“The story as I know it,” Papa says, “well, like anyone else, people like control, so you always have Pele and Kamapua‘a butting heads together. Finally they came to an agreement, so they drew the line. That’s why, when you look at this Big Island, you go from Hilo all the way across to maybe Anaeho‘omalu on this side. That’s all Kamapua‘a territory. Then you look on the other side, that’s all Pele’s. You can tell where Pele is: all the lava flows and stuff like that. That’s how it is. You look at this island like that. But the other islands are not like that. No, they’re different. Just this island.”



“Kohala actually doesn’t figure much at all in the story,” Sam says. “It’s more Hamakua, Hilo, Puna, and Ka‘u where they engage in battle. At first Kamapua‘a tries to woo her, but she sees him for what he is—a pig—and will have nothing to do with him. So it escalates into battle. And then they strike a truce. Both of them are very powerful, he being the kupua of wet forest and rain and for Lono forms essentially; and Pele being Pele: fire and heat.

"So they eventually divide up the island, and she takes the dry side of Ka‘u, and for him is Hilo, Hamakua, and the wetter parts of Puna. He gets the windward side and she gets the dryer side. They live for a little while together as lovers, but eventually they tire of each other. So the whole of Kohala is the realm of Kamapua‘a. In fact, any wet forested area will be considered the realm of pua‘a."


Wet Forest

Wet forest like this, at the top of Kawaihae, is the realm of Kamapua‘a.


Pele's lands

Looking back at Kawaihae across the lava flows of Pele's lands.


“The Hilo folks say that basically the Kohala - Kona boundary, at the bottom of Waikoloa, is where you cross over into Pele’s territory,” Sam remarks. “Kauku is a cinder cone in Hilo, and that marks rather the furthest incursion of Pele into the realm of Kamapua`a when she chased after him during one battle. It marks the start of Pele's influence as you move toward Puna, but it is clearly in Puna and Ka‘u that you find the realm of Pele. You go into Hamakua and Hilo and you’re in the realm of Kamapua‘a. His is the windward area, the wet area.”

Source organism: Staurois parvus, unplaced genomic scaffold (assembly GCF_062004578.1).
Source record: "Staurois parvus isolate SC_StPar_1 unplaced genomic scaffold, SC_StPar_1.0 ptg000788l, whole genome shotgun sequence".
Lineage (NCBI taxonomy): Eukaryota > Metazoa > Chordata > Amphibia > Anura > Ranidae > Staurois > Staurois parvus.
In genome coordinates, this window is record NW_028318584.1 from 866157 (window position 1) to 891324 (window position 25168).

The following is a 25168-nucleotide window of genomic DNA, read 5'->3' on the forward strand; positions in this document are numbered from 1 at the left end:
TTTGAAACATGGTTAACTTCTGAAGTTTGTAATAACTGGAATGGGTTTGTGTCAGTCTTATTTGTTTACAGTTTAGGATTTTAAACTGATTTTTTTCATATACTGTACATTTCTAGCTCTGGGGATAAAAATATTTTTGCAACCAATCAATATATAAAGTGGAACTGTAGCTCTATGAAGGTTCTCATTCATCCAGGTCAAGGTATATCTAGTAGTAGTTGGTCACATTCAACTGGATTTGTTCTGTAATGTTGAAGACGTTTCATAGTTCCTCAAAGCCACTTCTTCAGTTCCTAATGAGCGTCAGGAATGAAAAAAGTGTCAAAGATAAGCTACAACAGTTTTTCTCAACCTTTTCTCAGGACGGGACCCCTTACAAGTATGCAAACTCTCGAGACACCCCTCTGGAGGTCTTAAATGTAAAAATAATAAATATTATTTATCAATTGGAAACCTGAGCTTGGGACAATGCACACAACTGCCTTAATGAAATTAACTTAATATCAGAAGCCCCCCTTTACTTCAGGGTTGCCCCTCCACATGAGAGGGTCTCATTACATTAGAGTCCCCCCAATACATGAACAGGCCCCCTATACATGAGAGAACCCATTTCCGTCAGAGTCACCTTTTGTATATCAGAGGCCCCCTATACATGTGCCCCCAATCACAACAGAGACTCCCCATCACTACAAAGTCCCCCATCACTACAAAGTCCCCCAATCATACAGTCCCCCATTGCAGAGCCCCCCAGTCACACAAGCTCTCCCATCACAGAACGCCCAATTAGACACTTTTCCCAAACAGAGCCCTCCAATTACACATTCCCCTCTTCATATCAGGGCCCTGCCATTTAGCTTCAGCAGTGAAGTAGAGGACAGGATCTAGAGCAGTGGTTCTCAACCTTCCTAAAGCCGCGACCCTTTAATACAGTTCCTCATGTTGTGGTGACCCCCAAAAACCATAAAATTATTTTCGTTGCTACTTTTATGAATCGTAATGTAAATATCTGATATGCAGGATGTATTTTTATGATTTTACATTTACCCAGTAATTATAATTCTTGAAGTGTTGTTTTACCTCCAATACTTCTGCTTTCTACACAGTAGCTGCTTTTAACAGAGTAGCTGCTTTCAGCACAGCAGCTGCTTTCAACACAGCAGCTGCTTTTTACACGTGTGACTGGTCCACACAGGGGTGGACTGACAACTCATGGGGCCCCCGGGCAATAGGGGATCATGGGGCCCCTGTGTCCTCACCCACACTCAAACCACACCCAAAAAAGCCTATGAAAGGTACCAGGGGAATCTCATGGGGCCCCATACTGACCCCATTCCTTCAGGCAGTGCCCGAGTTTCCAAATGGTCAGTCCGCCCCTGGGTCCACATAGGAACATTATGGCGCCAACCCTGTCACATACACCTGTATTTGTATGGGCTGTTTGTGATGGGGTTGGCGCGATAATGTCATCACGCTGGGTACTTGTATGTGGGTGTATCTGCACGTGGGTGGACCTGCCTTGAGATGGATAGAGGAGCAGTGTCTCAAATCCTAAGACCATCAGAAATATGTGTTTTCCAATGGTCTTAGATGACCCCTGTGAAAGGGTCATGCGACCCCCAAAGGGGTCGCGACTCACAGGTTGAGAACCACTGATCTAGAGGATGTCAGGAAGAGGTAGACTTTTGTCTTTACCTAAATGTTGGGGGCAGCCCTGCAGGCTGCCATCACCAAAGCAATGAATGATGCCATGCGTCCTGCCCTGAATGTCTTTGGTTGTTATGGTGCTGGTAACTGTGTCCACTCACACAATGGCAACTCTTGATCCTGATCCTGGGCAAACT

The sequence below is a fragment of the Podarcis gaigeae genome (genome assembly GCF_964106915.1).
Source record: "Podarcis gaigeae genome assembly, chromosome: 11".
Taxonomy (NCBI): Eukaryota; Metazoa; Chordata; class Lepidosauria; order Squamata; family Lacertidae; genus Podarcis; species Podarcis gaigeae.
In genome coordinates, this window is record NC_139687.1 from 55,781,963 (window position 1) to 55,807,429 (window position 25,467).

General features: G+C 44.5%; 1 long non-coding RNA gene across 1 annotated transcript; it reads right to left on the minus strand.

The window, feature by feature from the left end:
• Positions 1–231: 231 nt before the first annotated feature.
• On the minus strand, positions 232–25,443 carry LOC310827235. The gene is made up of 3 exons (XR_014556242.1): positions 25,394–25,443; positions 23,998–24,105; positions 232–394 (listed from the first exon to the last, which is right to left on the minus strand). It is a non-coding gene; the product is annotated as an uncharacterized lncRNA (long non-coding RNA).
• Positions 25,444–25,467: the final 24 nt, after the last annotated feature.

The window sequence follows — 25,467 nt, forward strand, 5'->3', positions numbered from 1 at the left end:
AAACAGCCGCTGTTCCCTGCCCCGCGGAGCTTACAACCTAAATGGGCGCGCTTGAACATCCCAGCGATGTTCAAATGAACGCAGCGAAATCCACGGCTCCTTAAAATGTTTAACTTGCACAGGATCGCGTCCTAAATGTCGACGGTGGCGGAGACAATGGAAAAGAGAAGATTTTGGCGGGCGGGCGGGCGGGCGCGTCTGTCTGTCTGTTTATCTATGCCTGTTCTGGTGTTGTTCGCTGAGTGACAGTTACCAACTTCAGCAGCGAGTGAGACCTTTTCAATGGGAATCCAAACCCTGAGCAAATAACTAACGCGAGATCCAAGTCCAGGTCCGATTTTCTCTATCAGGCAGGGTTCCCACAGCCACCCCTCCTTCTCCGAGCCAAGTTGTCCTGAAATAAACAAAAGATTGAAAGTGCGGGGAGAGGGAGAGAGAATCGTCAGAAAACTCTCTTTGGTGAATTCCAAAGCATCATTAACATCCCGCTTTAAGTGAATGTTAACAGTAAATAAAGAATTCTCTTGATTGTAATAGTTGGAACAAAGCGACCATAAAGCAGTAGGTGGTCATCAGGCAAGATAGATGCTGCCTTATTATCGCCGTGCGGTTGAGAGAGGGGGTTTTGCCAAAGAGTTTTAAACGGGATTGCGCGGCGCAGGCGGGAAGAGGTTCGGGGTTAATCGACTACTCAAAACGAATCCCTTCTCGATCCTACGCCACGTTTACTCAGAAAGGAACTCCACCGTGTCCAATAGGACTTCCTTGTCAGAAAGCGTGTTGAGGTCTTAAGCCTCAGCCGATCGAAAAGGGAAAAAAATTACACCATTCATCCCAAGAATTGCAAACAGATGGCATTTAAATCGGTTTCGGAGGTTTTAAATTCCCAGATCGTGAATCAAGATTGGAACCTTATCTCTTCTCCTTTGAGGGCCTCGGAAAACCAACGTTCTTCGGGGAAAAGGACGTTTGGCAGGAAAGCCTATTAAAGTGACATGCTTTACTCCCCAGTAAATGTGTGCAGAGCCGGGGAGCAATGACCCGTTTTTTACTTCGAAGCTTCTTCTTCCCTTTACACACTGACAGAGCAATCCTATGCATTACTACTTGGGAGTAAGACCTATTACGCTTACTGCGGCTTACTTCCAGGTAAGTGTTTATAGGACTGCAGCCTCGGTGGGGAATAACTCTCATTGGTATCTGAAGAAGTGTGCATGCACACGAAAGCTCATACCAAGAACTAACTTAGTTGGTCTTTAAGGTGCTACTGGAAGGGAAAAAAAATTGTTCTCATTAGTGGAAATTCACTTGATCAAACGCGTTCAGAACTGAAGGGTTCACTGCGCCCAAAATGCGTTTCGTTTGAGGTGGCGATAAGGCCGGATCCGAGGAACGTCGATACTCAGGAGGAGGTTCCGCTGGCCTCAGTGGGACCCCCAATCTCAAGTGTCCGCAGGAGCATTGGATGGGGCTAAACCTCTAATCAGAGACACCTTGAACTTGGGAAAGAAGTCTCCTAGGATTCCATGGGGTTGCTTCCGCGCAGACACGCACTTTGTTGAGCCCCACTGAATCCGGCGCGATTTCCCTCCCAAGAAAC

“People don’t realize that thing still works here today.” Papa sighs. “People believed that in the past, because they lived with it. They can tell, if you’re on the Kamapua‘a side, you know what to expect. On the Pele side, you know what to expect. You see, if you’re living on the Pele side of the island, you never can tell what’s going to take place. So as long as you understand that, when it comes, you just have to live with it. That’s all. You cannot say anything."



“We live on this area. When you get flood, we have flood. So what you can do, you have to prepare yourself. You know, when the flood comes in, it just fills up this area. You say ‘Well, you know this is Kamapua‘a side.’ Because when Pele went after him, he went into the ocean and he turned to a humuhumunukunukuapua‘a [reef triggerfish]."



Now we turn to learn more about the lands around Kawaihae, and it's interaction with these neighbors.